On June 25, 2001, plaintiff filed an emergency motion for leave to take the telephone testimony of its insured at the arbitration hearing the next day because the insured had a heart condition and his leg had been amputated. Attached to the motion was an affidavit from the insured, dated August 8, 2000, averring to his medical condition. The trial court continued the motion until the next day for proof of the insured's medical condition. The trial court subsequently denied the motion.

On the same day, the arbitration hearing commenced as scheduled, and according to both parties, plaintiff's attorney was present but its insured was not. The arbitrators entered an award for plaintiff and against defendant in the amount of $5,699.12. Neither party was awarded costs and the award does not state that plaintiff acted in bad faith. The record does not contain a transcript of the arbitration hearing. Defendant filed a timely notice of rejection of the award and requested a trial.

Defendant then filed a motion for sanctions pursuant to Supreme Court Rules 91(b) (145 Ill. 2d R. 91(b)) and 219(c) (166 Ill. 2d R. 219(c)) seeking to bar plaintiff from presenting any evidence at trial. The motion alleged that plaintiff failed to participate in the arbitration hearing in good faith, and for violated Rule 237 (166 Ill. 2d R. 237) by not producing its insured or its adjuster at the arbitration hearing. Plaintiff did not file a written response to defendant's motion.

A hearing was held on defendant's motion on September 26, 2001, at which time plaintiff responded that "obviously [we] participated in a meaningful good faith manner because we prevailed at arbitration." Plaintiff also argued that nothing in the award suggested that it failed to participate in a meaningful manner and defendant's Rule 237 notice to produce was legally insufficient because it did not designate any particular representative of its company to appear. Plaintiff made no argument as to whether defendant's Rule 237 notice to produce was sufficient to compel the appearance of its insured at the arbitration hearing.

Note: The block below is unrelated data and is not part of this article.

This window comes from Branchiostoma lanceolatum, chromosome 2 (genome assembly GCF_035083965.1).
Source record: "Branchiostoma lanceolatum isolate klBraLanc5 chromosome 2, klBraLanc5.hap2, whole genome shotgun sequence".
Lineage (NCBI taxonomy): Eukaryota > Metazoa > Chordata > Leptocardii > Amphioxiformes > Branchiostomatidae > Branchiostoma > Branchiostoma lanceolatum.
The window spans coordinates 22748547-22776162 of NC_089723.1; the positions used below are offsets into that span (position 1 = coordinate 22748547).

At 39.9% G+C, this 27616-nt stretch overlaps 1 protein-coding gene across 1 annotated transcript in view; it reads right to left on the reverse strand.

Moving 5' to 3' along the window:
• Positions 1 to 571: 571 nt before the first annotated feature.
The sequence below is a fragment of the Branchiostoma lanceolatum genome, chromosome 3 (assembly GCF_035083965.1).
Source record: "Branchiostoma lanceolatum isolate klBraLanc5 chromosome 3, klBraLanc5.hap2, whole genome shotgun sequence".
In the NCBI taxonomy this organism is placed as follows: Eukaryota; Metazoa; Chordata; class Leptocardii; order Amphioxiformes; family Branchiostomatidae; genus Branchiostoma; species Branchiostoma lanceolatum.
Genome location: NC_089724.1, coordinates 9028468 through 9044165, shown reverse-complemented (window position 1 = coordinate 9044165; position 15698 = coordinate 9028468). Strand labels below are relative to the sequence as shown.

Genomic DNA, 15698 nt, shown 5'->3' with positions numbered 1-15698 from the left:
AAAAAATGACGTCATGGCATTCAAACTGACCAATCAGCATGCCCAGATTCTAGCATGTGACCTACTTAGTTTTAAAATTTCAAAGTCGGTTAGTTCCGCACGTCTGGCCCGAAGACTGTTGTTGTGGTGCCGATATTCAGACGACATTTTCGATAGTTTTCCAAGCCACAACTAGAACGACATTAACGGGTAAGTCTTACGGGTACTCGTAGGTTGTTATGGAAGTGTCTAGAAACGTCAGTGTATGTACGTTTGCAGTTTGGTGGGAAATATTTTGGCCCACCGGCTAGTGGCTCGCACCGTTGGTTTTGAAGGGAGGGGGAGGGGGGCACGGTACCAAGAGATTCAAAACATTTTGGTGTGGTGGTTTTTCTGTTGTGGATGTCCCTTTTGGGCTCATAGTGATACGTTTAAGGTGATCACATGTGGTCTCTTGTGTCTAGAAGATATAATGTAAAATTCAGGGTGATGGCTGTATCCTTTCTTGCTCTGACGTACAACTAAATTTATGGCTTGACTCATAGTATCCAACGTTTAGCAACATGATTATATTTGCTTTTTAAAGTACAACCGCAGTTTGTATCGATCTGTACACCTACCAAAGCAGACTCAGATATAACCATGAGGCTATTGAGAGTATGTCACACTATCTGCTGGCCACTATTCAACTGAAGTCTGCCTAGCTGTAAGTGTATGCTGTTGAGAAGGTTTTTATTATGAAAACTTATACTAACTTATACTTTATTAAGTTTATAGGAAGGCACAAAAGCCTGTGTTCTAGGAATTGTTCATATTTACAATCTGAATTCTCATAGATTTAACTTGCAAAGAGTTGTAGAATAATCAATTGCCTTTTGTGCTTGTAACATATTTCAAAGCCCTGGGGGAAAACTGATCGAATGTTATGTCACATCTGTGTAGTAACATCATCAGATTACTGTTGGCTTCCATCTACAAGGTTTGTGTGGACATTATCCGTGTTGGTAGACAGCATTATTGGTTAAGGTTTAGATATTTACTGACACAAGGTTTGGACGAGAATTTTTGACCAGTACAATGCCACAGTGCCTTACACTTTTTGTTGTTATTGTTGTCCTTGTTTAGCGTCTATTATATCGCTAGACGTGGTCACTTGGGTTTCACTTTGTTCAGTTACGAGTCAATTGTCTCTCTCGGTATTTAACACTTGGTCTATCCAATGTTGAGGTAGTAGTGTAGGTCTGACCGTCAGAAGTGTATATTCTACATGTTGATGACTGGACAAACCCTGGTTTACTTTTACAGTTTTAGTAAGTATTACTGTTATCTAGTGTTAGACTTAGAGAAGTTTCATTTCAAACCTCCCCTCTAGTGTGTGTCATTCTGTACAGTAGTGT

The trial court granted defendant's motion for sanctions, stating in part:

"The simple standard that has to apply is would you have tried a case in the same way that you approached this arbitration. And I don't believe that you go to a trial without bringing in a witness who could at least establish the basic elements of your case. I understand that there were certain admissions, and I understand there were certain stipulations based on other considerations here, but I don't believe you tried the case. That's the outline standard of 91B [sic]. Good faith participation requires you to do that.

[I]t's my understanding from everything that I've read that the parties belong there and that the case should be tried on the merits through proper methods of cross-examination and introduction of evidence, not by shuffling papers because that's all that we're accomplishing here.

So in answer to your question under 219C [sic], I believe that the sanction is appropriate in that you did not provide an opportunity for this case to be tried on the merits at the arbitration hearing. This was not meaningful participation bringing in paperwork, ...